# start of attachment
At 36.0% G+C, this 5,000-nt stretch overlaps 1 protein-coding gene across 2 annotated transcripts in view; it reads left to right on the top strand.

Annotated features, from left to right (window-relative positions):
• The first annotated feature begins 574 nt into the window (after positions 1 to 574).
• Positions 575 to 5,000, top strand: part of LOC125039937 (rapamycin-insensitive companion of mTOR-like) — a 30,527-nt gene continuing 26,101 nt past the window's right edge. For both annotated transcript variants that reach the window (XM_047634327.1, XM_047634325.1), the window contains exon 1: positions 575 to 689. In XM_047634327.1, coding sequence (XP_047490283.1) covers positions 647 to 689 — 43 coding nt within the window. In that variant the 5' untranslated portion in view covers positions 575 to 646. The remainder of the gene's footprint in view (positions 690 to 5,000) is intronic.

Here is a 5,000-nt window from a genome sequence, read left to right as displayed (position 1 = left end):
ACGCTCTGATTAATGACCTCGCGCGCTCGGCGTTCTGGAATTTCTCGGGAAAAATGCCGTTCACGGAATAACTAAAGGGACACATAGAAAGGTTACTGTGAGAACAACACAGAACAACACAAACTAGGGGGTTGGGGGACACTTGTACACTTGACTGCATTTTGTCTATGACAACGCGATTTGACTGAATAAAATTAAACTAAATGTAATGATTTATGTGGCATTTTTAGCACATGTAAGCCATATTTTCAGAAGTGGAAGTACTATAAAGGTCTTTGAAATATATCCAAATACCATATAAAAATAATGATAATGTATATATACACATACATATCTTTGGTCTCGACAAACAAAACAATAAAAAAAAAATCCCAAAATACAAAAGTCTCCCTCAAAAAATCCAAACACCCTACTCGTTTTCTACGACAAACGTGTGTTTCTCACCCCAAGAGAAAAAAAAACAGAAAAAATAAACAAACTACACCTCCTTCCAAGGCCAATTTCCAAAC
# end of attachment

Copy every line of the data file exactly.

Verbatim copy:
At 36.0% G+C, this 5,000-nt stretch overlaps 1 protein-coding gene across 2 annotated transcripts in view; it reads left to right on the top strand.

Annotated features, from left to right (window-relative positions):
• The first annotated feature begins 574 nt into the window (after positions 1 to 574).
• Positions 575 to 5,000, top strand: part of LOC125039937 (rapamycin-insensitive companion of mTOR-like) — a 30,527-nt gene continuing 26,101 nt past the window's right edge. For both annotated transcript variants that reach the window (XM_047634327.1, XM_047634325.1), the window contains exon 1: positions 575 to 689. In XM_047634327.1, coding sequence (XP_047490283.1) covers positions 647 to 689 — 43 coding nt within the window. In that variant the 5' untranslated portion in view covers positions 575 to 646. The remainder of the gene's footprint in view (positions 690 to 5,000) is intronic.

Here is a 5,000-nt window from a genome sequence, read left to right as displayed (position 1 = left end):
ACGCTCTGATTAATGACCTCGCGCGCTCGGCGTTCTGGAATTTCTCGGGAAAAATGCCGTTCACGGAATAACTAAAGGGACACATAGAAAGGTTACTGTGAGAACAACACAGAACAACACAAACTAGGGGGTTGGGGGACACTTGTACACTTGACTGCATTTTGTCTATGACAACGCGATTTGACTGAATAAAATTAAACTAAATGTAATGATTTATGTGGCATTTTTAGCACATGTAAGCCATATTTTCAGAAGTGGAAGTACTATAAAGGTCTTTGAAATATATCCAAATACCATATAAAAATAATGATAATGTATATATACACATACATATCTTTGGTCTCGACAAACAAAACAATAAAAAAAAAATCCCAAAATACAAAAGTCTCCCTCAAAAAATCCAAACACCCTACTCGTTTTCTACGACAAACGTGTGTTTCTCACCCCAAGAGAAAAAAAAACAGAAAAAATAAACAAACTACACCTCCTTCCAAGGCCAATTTCCAAAC